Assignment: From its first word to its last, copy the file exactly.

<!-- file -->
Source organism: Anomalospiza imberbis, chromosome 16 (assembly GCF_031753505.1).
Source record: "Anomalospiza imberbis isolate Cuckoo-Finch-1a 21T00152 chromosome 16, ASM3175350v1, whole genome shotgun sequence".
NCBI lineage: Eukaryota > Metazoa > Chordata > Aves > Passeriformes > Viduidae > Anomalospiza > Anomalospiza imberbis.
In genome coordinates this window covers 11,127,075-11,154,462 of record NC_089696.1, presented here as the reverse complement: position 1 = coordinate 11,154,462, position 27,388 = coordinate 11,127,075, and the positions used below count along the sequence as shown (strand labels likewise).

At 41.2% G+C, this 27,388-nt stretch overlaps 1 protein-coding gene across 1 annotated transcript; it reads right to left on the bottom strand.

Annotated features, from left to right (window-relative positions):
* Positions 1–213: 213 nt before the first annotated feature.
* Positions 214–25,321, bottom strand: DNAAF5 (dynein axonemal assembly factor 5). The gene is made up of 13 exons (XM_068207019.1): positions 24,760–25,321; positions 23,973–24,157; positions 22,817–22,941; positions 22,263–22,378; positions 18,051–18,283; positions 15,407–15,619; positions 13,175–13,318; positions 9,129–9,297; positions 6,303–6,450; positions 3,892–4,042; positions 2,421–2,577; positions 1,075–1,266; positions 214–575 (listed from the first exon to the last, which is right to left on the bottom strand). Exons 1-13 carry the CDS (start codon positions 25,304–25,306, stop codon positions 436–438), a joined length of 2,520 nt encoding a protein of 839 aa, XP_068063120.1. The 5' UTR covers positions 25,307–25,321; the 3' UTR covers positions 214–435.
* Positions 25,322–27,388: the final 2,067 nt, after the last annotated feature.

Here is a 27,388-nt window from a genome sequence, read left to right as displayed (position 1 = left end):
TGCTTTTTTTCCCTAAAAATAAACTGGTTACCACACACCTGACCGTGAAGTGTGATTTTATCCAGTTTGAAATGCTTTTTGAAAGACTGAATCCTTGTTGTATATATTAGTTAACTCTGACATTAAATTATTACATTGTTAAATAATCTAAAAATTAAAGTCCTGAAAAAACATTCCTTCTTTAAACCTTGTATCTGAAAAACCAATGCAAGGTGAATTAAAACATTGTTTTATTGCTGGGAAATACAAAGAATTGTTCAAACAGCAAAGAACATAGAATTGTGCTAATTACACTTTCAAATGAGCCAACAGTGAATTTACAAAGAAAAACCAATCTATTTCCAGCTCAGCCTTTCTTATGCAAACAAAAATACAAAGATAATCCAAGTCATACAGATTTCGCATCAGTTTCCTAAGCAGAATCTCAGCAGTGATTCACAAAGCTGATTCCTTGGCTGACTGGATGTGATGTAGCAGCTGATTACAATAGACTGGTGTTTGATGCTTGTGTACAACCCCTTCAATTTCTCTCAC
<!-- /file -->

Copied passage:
Source organism: Anomalospiza imberbis, chromosome 16 (assembly GCF_031753505.1).
Source record: "Anomalospiza imberbis isolate Cuckoo-Finch-1a 21T00152 chromosome 16, ASM3175350v1, whole genome shotgun sequence".
NCBI lineage: Eukaryota > Metazoa > Chordata > Aves > Passeriformes > Viduidae > Anomalospiza > Anomalospiza imberbis.
In genome coordinates this window covers 11,127,075-11,154,462 of record NC_089696.1, presented here as the reverse complement: position 1 = coordinate 11,154,462, position 27,388 = coordinate 11,127,075, and the positions used below count along the sequence as shown (strand labels likewise).

At 41.2% G+C, this 27,388-nt stretch overlaps 1 protein-coding gene across 1 annotated transcript; it reads right to left on the bottom strand.

Annotated features, from left to right (window-relative positions):
* Positions 1–213: 213 nt before the first annotated feature.
* Positions 214–25,321, bottom strand: DNAAF5 (dynein axonemal assembly factor 5). The gene is made up of 13 exons (XM_068207019.1): positions 24,760–25,321; positions 23,973–24,157; positions 22,817–22,941; positions 22,263–22,378; positions 18,051–18,283; positions 15,407–15,619; positions 13,175–13,318; positions 9,129–9,297; positions 6,303–6,450; positions 3,892–4,042; positions 2,421–2,577; positions 1,075–1,266; positions 214–575 (listed from the first exon to the last, which is right to left on the bottom strand). Exons 1-13 carry the CDS (start codon positions 25,304–25,306, stop codon positions 436–438), a joined length of 2,520 nt encoding a protein of 839 aa, XP_068063120.1. The 5' UTR covers positions 25,307–25,321; the 3' UTR covers positions 214–435.
* Positions 25,322–27,388: the final 2,067 nt, after the last annotated feature.

Here is a 27,388-nt window from a genome sequence, read left to right as displayed (position 1 = left end):
TGCTTTTTTTCCCTAAAAATAAACTGGTTACCACACACCTGACCGTGAAGTGTGATTTTATCCAGTTTGAAATGCTTTTTGAAAGACTGAATCCTTGTTGTATATATTAGTTAACTCTGACATTAAATTATTACATTGTTAAATAATCTAAAAATTAAAGTCCTGAAAAAACATTCCTTCTTTAAACCTTGTATCTGAAAAACCAATGCAAGGTGAATTAAAACATTGTTTTATTGCTGGGAAATACAAAGAATTGTTCAAACAGCAAAGAACATAGAATTGTGCTAATTACACTTTCAAATGAGCCAACAGTGAATTTACAAAGAAAAACCAATCTATTTCCAGCTCAGCCTTTCTTATGCAAACAAAAATACAAAGATAATCCAAGTCATACAGATTTCGCATCAGTTTCCTAAGCAGAATCTCAGCAGTGATTCACAAAGCTGATTCCTTGGCTGACTGGATGTGATGTAGCAGCTGATTACAATAGACTGGTGTTTGATGCTTGTGTACAACCCCTTCAATTTCTCTCAC